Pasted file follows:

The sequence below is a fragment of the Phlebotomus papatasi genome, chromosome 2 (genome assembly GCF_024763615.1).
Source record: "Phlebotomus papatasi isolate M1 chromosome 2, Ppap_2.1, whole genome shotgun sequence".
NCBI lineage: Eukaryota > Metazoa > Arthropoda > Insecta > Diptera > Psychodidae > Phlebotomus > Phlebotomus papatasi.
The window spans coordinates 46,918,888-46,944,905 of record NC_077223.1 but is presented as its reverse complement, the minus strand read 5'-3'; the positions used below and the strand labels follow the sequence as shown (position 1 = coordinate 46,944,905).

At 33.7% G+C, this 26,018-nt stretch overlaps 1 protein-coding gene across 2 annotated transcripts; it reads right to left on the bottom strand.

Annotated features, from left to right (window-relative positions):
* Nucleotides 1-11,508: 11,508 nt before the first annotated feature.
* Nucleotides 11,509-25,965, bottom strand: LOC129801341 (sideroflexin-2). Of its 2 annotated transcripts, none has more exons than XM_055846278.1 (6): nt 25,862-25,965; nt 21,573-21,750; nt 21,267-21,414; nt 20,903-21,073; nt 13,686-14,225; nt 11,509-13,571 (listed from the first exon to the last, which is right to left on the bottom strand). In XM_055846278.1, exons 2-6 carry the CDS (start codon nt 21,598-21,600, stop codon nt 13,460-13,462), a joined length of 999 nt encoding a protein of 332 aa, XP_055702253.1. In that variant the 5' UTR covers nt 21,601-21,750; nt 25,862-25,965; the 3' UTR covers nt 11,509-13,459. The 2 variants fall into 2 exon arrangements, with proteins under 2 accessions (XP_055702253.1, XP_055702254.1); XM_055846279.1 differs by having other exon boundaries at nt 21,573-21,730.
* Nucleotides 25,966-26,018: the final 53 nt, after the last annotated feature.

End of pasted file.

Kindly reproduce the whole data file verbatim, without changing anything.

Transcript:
The sequence below is a fragment of the Phlebotomus papatasi genome, chromosome 2 (genome assembly GCF_024763615.1).
Source record: "Phlebotomus papatasi isolate M1 chromosome 2, Ppap_2.1, whole genome shotgun sequence".
NCBI lineage: Eukaryota > Metazoa > Arthropoda > Insecta > Diptera > Psychodidae > Phlebotomus > Phlebotomus papatasi.
The window spans coordinates 46,918,888-46,944,905 of record NC_077223.1 but is presented as its reverse complement, the minus strand read 5'-3'; the positions used below and the strand labels follow the sequence as shown (position 1 = coordinate 46,944,905).

At 33.7% G+C, this 26,018-nt stretch overlaps 1 protein-coding gene across 2 annotated transcripts; it reads right to left on the bottom strand.

Annotated features, from left to right (window-relative positions):
* Nucleotides 1-11,508: 11,508 nt before the first annotated feature.
* Nucleotides 11,509-25,965, bottom strand: LOC129801341 (sideroflexin-2). Of its 2 annotated transcripts, none has more exons than XM_055846278.1 (6): nt 25,862-25,965; nt 21,573-21,750; nt 21,267-21,414; nt 20,903-21,073; nt 13,686-14,225; nt 11,509-13,571 (listed from the first exon to the last, which is right to left on the bottom strand). In XM_055846278.1, exons 2-6 carry the CDS (start codon nt 21,598-21,600, stop codon nt 13,460-13,462), a joined length of 999 nt encoding a protein of 332 aa, XP_055702253.1. In that variant the 5' UTR covers nt 21,601-21,750; nt 25,862-25,965; the 3' UTR covers nt 11,509-13,459. The 2 variants fall into 2 exon arrangements, with proteins under 2 accessions (XP_055702253.1, XP_055702254.1); XM_055846279.1 differs by having other exon boundaries at nt 21,573-21,730.
* Nucleotides 25,966-26,018: the final 53 nt, after the last annotated feature.